The official I spoke with was livid when it happened and spoke in no gentle terms with the ball boys who were running around -- confused and awestruck at the magnanimity and the foolishness of their actions -- and with the lone security guard who was placed there to check the human influx and exodus. Flummoxed with the barrage directed his way, the guard bent as low as he possibly could to avoid Nair's line of sight, as if he were a pet dog who had just been served plain grass for fetching the stick for his master.
"The people here know that the KPL is happening. That is why they have come here to watch the game in huge numbers and have stayed back for the second innings," the official continued.
Yes, despite the unreadiness of the venue and the men who were supposed to make it ready, a significant chunk of the crowd had stayed back until 11 PM to watch the game conclude. They cheered for Aggarwal has he stroked the Mysuru bowlers all round the park, rooted for Vinay Kumar as he ran in to bowl, and roared at the fall of every Mysuru wicket.
With Mysuru needing 10 runs off the final over, we halted our chat and paid rapt attention. The game had shifted sides on many an occasion until then. Wickets in the third, fifth and tenth over had left the Warriors reeling at 58/3, needing 97 off the last 10. But 21 runs off the 13th over, in the symphony of 6, 0, 4, 6, 4, 1 by NP Bhareth changed the dynamics of the match.
Soon, 22 runs off 18 balls made it Mysuru's game. However, Aggarwal, who had dropped Hoysala earlier made sure that he latched on to the ball when Bhareth hit one straight to him in the 18th. Kranti Kumar sent back Shreyas Gopal in the next over to bring it down to 10 off the final over.
The crowd was silenced by SP Manjunath when he hit the first ball of the last over for four but was brought back to life again when Suchith holed out two balls later. 6 runs off 4 made it anybody's game before Manjunath seized the moment and decided to be the anybody by making one sail over long-on.
"Great game," I remarked. "Well, that's cricket," the official replied.
Indeed, that's cricket. I remember Chris Gayle has his Royal Challengers Bangalore teammates being given a raucous reception in a mall in Bengaluru last year and scores of fans lining up for a bowl-out session with their stars. The porch was jam-packed and people crammed the balconies for an exhibition of tennis-ball cricket.
So it wasn't really a surprise that locals thronged the half-built facility, found their way to the seats through the concrete maze and stayed back until the end, only to watch their side miss out by a small margin.
The results don't matter to these people as much as watching those men on the field. Most of them would not recognize the players who represent their franchise. All they know in clear terms is that Hubli now has a team of its own and they wouldn't have to go to Bengaluru every time.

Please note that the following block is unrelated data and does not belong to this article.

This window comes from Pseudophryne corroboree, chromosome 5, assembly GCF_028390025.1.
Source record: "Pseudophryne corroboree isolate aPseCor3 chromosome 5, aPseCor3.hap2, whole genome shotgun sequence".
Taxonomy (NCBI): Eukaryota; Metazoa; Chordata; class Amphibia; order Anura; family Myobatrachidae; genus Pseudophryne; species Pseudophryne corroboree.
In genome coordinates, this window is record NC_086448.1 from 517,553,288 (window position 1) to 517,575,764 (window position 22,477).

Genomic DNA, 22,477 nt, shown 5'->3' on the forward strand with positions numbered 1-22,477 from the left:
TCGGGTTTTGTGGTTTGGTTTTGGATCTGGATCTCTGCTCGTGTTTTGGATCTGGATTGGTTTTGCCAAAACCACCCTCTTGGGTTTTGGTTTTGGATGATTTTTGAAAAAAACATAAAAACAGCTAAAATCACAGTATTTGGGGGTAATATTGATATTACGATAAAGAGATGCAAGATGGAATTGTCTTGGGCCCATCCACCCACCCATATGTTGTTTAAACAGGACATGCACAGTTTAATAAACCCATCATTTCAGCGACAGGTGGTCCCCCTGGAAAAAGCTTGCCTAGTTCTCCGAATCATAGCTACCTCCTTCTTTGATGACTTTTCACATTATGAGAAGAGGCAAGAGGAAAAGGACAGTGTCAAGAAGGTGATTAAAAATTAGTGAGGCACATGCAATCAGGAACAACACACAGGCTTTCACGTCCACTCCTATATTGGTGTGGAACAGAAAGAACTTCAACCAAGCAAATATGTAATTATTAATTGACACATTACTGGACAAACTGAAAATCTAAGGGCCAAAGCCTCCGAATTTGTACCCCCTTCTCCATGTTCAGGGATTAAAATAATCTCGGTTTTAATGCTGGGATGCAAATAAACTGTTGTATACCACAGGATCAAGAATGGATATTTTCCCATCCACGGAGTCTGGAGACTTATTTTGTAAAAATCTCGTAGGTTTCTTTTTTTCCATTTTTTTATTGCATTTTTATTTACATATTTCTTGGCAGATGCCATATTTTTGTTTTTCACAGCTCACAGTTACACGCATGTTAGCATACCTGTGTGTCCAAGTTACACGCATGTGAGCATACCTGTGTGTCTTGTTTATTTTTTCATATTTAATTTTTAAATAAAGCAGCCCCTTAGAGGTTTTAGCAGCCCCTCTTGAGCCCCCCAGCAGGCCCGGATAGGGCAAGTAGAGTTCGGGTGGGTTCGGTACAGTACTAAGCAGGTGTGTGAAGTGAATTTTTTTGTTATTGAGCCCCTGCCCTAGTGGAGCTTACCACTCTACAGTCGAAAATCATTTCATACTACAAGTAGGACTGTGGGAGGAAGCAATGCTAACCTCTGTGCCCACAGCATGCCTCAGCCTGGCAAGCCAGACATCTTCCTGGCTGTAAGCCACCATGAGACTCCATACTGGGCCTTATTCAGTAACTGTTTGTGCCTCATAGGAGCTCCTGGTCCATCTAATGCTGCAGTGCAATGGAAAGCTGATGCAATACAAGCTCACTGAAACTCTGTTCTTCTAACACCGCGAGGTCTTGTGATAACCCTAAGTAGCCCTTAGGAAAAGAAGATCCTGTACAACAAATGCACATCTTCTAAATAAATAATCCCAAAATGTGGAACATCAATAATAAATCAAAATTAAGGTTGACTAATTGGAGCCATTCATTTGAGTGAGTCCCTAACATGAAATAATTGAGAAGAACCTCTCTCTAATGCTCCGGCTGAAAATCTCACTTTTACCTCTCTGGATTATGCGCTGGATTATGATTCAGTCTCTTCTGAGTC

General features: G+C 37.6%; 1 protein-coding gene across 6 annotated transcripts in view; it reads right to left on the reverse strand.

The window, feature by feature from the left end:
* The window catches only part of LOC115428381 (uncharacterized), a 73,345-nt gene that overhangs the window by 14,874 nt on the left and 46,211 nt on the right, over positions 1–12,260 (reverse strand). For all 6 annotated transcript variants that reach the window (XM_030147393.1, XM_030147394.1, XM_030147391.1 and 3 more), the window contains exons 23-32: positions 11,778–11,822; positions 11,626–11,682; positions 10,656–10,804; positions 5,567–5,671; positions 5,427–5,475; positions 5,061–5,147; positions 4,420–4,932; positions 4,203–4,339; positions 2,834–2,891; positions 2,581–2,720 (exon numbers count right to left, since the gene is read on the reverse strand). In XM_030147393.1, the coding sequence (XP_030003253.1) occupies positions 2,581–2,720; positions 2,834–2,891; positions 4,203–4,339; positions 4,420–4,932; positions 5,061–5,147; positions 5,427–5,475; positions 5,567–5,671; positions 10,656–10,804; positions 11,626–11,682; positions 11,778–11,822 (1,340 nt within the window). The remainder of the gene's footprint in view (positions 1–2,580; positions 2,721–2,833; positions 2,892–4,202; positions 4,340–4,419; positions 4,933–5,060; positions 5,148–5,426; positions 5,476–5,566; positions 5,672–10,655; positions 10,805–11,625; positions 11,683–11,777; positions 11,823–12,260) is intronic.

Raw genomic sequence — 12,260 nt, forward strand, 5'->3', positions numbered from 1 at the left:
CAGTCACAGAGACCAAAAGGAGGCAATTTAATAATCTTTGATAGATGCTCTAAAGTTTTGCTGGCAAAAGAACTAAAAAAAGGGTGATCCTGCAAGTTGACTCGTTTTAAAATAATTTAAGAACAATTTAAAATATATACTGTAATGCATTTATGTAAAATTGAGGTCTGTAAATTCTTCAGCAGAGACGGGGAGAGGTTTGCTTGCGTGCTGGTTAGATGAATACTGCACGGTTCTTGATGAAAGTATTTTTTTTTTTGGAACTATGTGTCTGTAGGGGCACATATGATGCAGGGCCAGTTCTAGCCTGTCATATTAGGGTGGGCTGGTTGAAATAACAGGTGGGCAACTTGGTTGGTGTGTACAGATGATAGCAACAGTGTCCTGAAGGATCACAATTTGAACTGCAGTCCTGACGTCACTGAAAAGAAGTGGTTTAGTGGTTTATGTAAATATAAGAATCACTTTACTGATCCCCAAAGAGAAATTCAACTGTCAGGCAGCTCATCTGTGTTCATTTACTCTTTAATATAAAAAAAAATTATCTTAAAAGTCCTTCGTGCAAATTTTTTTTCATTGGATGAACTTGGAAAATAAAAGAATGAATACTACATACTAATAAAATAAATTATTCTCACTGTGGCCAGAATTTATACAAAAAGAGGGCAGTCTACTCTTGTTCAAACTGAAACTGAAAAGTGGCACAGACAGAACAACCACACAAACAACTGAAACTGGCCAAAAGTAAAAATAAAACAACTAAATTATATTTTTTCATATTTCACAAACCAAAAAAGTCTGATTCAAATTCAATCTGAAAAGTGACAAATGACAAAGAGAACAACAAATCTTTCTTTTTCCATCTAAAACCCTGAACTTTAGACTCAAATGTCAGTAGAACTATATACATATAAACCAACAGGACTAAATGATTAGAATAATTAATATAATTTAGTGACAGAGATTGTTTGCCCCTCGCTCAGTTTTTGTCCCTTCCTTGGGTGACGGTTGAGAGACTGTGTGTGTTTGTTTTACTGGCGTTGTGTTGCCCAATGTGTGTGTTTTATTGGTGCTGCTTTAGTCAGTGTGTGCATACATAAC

The act of relishing the game outlasts any other stimuli for a common fan and this interest needs to be preserved. To really take the game to the grassroots, those roots must be watered and made aware that a game is being brought to them. And when it is brought to them, it should be presented in a way that makes people want to return.
The KPL, with all its talent and a little bit of glamour, is into its sixth year, but even after three years of hosting games in Hubli, the Dharwad zone doesn't seem to be ready for the KPL yet.
After the game, as Daniel Vettori -- a part of the commentary panel -- was leaving the establishment, trying to drag his trolley-bag through the mud and uneven flooring, he was surrounded a bunch of enthusiastic fans who wanted to take selfies with him. The lone member of the broadcast crew who was tasked to escort Vettori to a cab could not do much even as young men poked their phones in front of the cricketer and devoured the moment.
Vettori could not do much either except for waiting patiently and giving each of those men their share of the sliced limelight. This is a common occurrence in the country, given the star culture that India has, but Vettori could have had at least a few more helping hands to take him to the hotel.
Nobody surrounded me for anything as I walked out, and thankfully so, except for two boys roughly my age who I had met while tending to nature's call at innings break. As I occupied the pot left vacant right in between, thereby intruding their short-lived privacy, one of them told the other that whoever's done with his business first, the team he's rooting for would win. As they leaped to the finishing line of perhaps the easiest race in the world for men, I chipped in saying if I'm done first, the game would be a tie.
As it turned out, the game might as well have been a tie. When I walked out, one of those boys caught my arm and reminded me that the other one, who'd won the race, was indeed rooting for Mysuru.